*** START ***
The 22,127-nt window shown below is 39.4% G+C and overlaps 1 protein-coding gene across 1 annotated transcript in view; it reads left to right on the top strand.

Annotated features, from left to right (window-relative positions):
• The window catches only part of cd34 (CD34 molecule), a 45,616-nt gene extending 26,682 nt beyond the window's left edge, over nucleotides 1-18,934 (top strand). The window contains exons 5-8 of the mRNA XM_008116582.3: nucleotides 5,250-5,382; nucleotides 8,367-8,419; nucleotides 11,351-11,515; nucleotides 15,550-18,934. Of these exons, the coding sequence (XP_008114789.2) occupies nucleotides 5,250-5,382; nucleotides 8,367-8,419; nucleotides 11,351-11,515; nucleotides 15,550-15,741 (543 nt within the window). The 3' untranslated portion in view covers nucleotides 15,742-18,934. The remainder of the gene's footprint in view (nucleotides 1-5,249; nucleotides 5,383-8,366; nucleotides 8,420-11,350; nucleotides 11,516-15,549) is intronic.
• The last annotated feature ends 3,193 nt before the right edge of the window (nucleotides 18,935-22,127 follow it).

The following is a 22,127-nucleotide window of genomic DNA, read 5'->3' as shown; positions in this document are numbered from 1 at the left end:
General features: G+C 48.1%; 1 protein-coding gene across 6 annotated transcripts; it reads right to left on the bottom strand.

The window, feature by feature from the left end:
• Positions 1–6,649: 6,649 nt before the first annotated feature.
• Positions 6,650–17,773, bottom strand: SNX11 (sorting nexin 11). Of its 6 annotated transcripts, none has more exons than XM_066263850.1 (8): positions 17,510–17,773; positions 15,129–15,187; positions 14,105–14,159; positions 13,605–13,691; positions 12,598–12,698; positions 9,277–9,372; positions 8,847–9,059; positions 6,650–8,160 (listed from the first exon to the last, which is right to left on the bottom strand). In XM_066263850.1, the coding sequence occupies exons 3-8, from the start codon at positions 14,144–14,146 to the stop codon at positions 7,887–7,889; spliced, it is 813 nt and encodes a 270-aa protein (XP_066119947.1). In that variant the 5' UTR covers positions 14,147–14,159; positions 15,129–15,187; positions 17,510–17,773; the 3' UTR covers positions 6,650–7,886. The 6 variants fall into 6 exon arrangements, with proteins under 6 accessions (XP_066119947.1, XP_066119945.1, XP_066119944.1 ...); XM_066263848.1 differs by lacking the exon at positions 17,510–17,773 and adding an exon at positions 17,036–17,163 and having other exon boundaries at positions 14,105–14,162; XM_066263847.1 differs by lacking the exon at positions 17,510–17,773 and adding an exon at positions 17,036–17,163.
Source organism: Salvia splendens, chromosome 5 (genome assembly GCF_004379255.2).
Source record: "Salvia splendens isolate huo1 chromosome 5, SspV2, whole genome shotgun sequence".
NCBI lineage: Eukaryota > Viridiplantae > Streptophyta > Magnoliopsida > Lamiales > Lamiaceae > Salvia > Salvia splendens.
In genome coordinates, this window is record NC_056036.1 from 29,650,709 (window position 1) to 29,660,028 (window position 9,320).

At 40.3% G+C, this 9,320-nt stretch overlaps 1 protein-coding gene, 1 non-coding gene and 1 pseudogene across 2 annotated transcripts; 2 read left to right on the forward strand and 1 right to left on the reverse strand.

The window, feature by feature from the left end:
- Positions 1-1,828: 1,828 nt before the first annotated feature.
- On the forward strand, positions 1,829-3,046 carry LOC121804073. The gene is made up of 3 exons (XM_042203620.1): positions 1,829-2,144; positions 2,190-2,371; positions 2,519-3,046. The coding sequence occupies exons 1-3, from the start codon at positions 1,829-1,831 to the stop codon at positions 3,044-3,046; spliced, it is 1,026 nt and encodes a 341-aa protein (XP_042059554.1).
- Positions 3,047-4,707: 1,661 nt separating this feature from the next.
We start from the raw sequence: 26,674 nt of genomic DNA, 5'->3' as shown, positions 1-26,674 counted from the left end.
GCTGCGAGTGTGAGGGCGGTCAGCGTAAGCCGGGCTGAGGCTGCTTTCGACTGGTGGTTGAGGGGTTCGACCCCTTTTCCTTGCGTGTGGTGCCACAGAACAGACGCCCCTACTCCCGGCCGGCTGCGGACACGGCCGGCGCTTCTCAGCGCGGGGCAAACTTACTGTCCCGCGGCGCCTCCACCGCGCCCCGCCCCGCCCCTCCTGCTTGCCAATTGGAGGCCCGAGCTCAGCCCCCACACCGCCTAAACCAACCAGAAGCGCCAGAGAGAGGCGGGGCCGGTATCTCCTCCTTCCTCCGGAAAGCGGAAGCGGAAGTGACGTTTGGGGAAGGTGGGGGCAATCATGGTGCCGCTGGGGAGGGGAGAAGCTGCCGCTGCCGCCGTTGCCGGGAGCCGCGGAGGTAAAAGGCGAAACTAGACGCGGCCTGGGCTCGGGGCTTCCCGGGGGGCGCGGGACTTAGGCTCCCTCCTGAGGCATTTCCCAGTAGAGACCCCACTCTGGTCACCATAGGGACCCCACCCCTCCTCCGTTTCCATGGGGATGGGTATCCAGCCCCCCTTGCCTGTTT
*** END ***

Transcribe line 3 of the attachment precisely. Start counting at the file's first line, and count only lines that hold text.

• The window catches only part of cd34 (CD34 molecule), a 45,616-nt gene extending 26,682 nt beyond the window's left edge, over nucleotides 1-18,934 (top strand). The window contains exons 5-8 of the mRNA XM_008116582.3: nucleotides 5,250-5,382; nucleotides 8,367-8,419; nucleotides 11,351-11,515; nucleotides 15,550-18,934. Of these exons, the coding sequence (XP_008114789.2) occupies nucleotides 5,250-5,382; nucleotides 8,367-8,419; nucleotides 11,351-11,515; nucleotides 15,550-15,741 (543 nt within the window). The 3' untranslated portion in view covers nucleotides 15,742-18,934. The remainder of the gene's footprint in view (nucleotides 1-5,249; nucleotides 5,383-8,366; nucleotides 8,420-11,350; nucleotides 11,516-15,549) is intronic.